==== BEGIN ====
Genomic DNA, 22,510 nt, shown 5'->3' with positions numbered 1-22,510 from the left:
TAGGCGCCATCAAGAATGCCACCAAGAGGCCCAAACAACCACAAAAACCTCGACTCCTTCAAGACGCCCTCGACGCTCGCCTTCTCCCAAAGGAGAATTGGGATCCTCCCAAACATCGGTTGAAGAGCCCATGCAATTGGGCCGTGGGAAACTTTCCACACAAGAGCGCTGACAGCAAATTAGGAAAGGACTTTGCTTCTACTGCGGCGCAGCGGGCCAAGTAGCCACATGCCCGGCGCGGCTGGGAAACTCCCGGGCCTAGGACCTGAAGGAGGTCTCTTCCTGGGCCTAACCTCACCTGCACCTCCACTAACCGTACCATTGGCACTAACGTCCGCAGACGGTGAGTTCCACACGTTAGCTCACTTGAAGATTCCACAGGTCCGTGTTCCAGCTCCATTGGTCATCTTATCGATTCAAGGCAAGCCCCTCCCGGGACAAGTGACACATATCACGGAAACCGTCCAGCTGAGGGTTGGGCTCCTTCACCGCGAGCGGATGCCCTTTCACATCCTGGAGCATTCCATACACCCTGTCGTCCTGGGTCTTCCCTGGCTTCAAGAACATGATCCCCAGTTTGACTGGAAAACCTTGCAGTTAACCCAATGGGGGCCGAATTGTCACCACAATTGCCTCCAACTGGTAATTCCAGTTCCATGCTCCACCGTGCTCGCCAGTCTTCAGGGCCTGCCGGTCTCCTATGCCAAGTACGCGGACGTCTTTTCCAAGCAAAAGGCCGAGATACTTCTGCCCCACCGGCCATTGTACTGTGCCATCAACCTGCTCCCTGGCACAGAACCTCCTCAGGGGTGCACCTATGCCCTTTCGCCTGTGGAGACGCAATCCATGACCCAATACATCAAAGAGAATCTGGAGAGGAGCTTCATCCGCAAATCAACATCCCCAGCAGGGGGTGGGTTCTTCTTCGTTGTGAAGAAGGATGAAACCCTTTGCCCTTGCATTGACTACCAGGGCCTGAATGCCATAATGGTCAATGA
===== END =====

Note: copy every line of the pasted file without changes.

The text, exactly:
Genomic DNA, 22,510 nt, shown 5'->3' with positions numbered 1-22,510 from the left:
TAGGCGCCATCAAGAATGCCACCAAGAGGCCCAAACAACCACAAAAACCTCGACTCCTTCAAGACGCCCTCGACGCTCGCCTTCTCCCAAAGGAGAATTGGGATCCTCCCAAACATCGGTTGAAGAGCCCATGCAATTGGGCCGTGGGAAACTTTCCACACAAGAGCGCTGACAGCAAATTAGGAAAGGACTTTGCTTCTACTGCGGCGCAGCGGGCCAAGTAGCCACATGCCCGGCGCGGCTGGGAAACTCCCGGGCCTAGGACCTGAAGGAGGTCTCTTCCTGGGCCTAACCTCACCTGCACCTCCACTAACCGTACCATTGGCACTAACGTCCGCAGACGGTGAGTTCCACACGTTAGCTCACTTGAAGATTCCACAGGTCCGTGTTCCAGCTCCATTGGTCATCTTATCGATTCAAGGCAAGCCCCTCCCGGGACAAGTGACACATATCACGGAAACCGTCCAGCTGAGGGTTGGGCTCCTTCACCGCGAGCGGATGCCCTTTCACATCCTGGAGCATTCCATACACCCTGTCGTCCTGGGTCTTCCCTGGCTTCAAGAACATGATCCCCAGTTTGACTGGAAAACCTTGCAGTTAACCCAATGGGGGCCGAATTGTCACCACAATTGCCTCCAACTGGTAATTCCAGTTCCATGCTCCACCGTGCTCGCCAGTCTTCAGGGCCTGCCGGTCTCCTATGCCAAGTACGCGGACGTCTTTTCCAAGCAAAAGGCCGAGATACTTCTGCCCCACCGGCCATTGTACTGTGCCATCAACCTGCTCCCTGGCACAGAACCTCCTCAGGGGTGCACCTATGCCCTTTCGCCTGTGGAGACGCAATCCATGACCCAATACATCAAAGAGAATCTGGAGAGGAGCTTCATCCGCAAATCAACATCCCCAGCAGGGGGTGGGTTCTTCTTCGTTGTGAAGAAGGATGAAACCCTTTGCCCTTGCATTGACTACCAGGGCCTGAATGCCATAATGGTCAATGA